Purpose: This paper examined the effects of parental drinking and smoking, parental warmth and hostility, and their interactions on offsprings' drinking and smoking over time.
Methods: We used four waves of prospective longitudinal data collected from 218 males and 214 females who were age 15 at Time 1 and age 28 by Time 4. Growth mixture modeling was used to develop offspring trajectory groups of cigarette smokers and alcohol drinkers. Logistic regression analyses were conducted to determine whether parent behaviors could predict offspring heavy drinking and smoking trajectories.
Results: Four drinking and three smoking trajectory groups were identified for females and males. Parent drinking rather than parenting behavior predicted heavy drinking by offsprings and mothers' drinking was a slightly better predictor than fathers' drinking for both daughters and sons. Fathers' warmth and hostility was the best predictor of heavy smoking by sons. Neither modeling nor parenting significantly predicted female heavy smoking. For the most part, parent modeling did not interact with parenting behavior to predict smoking or drinking in offspring.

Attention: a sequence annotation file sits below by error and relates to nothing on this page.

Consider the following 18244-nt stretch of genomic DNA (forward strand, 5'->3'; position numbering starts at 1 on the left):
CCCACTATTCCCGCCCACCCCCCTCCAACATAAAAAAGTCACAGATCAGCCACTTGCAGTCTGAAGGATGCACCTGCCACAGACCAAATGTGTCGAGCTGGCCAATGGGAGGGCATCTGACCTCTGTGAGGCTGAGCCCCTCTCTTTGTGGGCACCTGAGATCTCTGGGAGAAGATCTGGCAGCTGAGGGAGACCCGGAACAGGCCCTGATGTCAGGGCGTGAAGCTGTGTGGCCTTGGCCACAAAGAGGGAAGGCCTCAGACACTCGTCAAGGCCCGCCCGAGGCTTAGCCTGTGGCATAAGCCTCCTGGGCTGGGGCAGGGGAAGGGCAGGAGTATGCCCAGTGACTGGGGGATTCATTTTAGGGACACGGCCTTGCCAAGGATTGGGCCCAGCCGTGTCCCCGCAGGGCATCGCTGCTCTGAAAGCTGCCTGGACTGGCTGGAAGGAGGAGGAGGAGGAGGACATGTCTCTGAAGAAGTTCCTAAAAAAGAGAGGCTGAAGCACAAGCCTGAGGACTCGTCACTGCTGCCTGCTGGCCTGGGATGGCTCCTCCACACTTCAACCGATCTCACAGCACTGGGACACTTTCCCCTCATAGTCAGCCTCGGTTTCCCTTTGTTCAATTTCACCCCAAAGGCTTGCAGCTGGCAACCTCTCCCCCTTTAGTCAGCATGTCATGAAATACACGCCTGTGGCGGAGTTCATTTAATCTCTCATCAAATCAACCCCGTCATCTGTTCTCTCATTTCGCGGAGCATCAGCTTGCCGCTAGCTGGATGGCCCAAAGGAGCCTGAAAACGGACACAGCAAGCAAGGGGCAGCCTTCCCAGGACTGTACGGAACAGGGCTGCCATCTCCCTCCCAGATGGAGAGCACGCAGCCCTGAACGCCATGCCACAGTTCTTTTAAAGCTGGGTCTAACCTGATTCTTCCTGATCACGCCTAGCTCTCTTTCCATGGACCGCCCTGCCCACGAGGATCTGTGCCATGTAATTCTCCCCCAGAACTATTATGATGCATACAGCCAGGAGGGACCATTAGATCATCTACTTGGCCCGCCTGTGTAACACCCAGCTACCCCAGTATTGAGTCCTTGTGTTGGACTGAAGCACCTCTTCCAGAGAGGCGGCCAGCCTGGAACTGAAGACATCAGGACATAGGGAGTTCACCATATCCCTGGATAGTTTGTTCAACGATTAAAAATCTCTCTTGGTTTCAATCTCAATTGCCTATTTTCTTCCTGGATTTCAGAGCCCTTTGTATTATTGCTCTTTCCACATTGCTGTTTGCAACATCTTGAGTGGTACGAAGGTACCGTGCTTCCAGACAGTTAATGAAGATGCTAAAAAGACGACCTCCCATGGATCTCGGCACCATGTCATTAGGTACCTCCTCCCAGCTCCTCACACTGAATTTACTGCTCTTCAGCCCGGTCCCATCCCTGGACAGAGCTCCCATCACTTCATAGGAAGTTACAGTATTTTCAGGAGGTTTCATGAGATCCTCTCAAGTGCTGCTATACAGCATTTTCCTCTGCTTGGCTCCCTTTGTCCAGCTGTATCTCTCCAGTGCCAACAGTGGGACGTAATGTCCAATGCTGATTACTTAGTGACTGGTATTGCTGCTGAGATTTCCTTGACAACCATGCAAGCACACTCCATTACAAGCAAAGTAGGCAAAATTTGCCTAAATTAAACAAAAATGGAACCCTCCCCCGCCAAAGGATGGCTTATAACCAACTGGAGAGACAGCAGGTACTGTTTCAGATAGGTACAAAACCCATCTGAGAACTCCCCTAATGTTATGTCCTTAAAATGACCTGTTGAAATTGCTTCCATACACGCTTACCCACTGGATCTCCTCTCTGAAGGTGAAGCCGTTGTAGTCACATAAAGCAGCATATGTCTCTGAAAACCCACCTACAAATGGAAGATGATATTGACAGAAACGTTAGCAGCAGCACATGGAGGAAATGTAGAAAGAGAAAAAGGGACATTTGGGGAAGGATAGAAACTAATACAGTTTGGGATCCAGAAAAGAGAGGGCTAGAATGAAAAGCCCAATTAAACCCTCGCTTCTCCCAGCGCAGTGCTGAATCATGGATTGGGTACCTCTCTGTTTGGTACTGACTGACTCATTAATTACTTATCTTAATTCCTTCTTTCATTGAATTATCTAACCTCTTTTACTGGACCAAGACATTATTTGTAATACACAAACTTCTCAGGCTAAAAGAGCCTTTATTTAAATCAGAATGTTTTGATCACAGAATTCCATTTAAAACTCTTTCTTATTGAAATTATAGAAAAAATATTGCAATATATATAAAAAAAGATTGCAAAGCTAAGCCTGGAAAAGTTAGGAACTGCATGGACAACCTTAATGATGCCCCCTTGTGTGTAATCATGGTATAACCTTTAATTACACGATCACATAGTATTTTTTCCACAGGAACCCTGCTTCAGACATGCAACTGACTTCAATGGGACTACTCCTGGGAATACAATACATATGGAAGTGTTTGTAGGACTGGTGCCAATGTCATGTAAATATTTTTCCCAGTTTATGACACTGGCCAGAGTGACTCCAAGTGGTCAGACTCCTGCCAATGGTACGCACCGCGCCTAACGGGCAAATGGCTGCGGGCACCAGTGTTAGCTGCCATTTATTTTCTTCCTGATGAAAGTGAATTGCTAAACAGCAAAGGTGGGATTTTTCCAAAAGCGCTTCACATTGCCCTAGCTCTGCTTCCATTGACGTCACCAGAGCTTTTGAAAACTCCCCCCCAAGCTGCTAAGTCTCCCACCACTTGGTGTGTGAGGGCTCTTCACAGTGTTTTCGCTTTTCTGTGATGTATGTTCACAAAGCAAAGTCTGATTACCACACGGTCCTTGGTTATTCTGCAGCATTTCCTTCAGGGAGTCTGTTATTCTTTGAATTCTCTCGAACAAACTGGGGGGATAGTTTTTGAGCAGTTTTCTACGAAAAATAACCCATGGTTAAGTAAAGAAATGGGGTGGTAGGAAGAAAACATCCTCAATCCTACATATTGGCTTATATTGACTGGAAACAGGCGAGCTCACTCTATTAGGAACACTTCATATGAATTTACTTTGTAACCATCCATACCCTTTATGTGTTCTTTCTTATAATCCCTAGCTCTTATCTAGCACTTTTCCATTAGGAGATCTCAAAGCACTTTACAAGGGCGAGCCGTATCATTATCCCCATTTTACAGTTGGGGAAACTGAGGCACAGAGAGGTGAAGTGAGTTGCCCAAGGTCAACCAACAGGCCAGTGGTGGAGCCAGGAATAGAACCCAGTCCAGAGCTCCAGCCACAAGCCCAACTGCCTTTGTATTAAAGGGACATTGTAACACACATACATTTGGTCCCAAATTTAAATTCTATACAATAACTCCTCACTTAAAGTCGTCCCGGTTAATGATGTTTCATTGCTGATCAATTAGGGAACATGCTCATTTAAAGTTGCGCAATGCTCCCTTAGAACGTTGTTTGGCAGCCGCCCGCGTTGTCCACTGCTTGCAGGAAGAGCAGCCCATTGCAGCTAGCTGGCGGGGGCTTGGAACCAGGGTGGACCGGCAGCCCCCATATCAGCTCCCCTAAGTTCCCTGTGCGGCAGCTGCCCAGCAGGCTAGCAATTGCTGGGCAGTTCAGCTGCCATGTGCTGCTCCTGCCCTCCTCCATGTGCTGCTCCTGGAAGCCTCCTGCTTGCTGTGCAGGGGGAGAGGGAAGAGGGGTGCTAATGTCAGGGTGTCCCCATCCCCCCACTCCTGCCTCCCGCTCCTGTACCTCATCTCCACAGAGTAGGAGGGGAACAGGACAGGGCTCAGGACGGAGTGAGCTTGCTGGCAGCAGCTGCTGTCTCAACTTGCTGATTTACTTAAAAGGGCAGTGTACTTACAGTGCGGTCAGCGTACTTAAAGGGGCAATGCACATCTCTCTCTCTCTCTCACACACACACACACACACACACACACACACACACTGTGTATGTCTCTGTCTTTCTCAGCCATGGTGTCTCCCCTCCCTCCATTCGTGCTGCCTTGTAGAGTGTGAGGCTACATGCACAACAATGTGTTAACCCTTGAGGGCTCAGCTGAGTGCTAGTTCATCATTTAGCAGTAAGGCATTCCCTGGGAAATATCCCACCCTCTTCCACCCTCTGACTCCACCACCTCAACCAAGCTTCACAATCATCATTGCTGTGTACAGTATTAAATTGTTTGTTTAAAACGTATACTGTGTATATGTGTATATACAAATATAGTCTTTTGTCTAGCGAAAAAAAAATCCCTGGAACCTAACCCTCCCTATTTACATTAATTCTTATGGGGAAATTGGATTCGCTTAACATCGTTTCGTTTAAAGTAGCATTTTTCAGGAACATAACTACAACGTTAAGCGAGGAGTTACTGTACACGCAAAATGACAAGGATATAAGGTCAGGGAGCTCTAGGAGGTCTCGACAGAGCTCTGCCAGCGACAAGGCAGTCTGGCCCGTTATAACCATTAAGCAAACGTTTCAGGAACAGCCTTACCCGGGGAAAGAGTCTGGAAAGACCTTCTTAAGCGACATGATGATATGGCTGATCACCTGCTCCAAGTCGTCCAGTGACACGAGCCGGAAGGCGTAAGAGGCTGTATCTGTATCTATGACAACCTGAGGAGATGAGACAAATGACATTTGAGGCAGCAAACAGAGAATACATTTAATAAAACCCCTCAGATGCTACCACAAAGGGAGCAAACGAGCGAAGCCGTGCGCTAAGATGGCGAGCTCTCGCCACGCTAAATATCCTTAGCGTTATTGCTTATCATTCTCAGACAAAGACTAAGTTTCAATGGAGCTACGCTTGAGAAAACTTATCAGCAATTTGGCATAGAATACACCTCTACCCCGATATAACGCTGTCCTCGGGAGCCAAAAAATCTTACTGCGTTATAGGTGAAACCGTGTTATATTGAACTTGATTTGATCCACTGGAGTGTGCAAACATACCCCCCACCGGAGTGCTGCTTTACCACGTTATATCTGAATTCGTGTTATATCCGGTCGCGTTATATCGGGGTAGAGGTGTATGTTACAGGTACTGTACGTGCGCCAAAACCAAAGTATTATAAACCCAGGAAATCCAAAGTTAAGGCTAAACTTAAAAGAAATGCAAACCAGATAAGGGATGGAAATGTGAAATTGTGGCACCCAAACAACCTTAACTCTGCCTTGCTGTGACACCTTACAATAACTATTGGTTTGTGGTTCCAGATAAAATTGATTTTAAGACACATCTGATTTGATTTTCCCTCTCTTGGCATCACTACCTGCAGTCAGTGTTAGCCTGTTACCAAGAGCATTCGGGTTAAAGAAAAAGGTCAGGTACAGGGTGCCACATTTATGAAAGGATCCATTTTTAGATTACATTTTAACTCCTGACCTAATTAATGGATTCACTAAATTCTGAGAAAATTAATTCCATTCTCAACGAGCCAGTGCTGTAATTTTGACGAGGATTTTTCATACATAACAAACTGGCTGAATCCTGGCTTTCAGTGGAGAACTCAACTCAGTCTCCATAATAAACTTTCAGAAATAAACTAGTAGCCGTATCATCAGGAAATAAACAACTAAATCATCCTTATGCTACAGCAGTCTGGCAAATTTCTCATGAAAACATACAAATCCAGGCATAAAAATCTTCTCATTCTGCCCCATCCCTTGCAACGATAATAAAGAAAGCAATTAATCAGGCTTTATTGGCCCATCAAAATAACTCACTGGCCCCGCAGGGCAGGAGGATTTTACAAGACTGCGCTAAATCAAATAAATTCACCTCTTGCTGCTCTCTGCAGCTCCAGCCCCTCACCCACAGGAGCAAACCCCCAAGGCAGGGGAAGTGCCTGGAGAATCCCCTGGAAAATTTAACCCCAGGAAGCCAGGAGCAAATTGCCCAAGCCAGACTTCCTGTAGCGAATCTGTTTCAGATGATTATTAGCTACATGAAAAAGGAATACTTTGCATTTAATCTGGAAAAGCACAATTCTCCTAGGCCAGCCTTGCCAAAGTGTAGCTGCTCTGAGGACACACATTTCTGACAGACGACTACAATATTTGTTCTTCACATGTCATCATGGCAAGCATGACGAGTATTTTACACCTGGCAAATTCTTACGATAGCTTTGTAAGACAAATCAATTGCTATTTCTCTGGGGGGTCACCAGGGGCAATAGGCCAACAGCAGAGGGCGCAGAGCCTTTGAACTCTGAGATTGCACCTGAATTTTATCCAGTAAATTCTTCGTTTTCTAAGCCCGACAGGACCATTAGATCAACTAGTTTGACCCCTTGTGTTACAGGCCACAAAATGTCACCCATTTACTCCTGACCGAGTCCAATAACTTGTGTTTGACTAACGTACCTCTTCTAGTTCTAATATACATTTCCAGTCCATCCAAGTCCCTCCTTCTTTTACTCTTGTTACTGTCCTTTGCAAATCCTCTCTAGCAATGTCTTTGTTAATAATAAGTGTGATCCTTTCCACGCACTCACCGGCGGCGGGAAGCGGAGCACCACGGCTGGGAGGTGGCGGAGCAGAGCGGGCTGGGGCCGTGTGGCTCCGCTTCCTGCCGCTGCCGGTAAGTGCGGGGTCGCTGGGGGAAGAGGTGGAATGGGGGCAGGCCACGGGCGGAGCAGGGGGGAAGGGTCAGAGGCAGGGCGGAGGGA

Implications: Parents affected their offspring's use of alcohol and cigarettes both through modeling and parenting behavior. However, the importance of modeling relative to parenting behavior differed by the type of substance. Prevention programs that focus on both the modeling of parental behaviors, as well as enhancing parenting skills, should be effective in influencing trajectories of substance use throughout adolescence and young adulthood.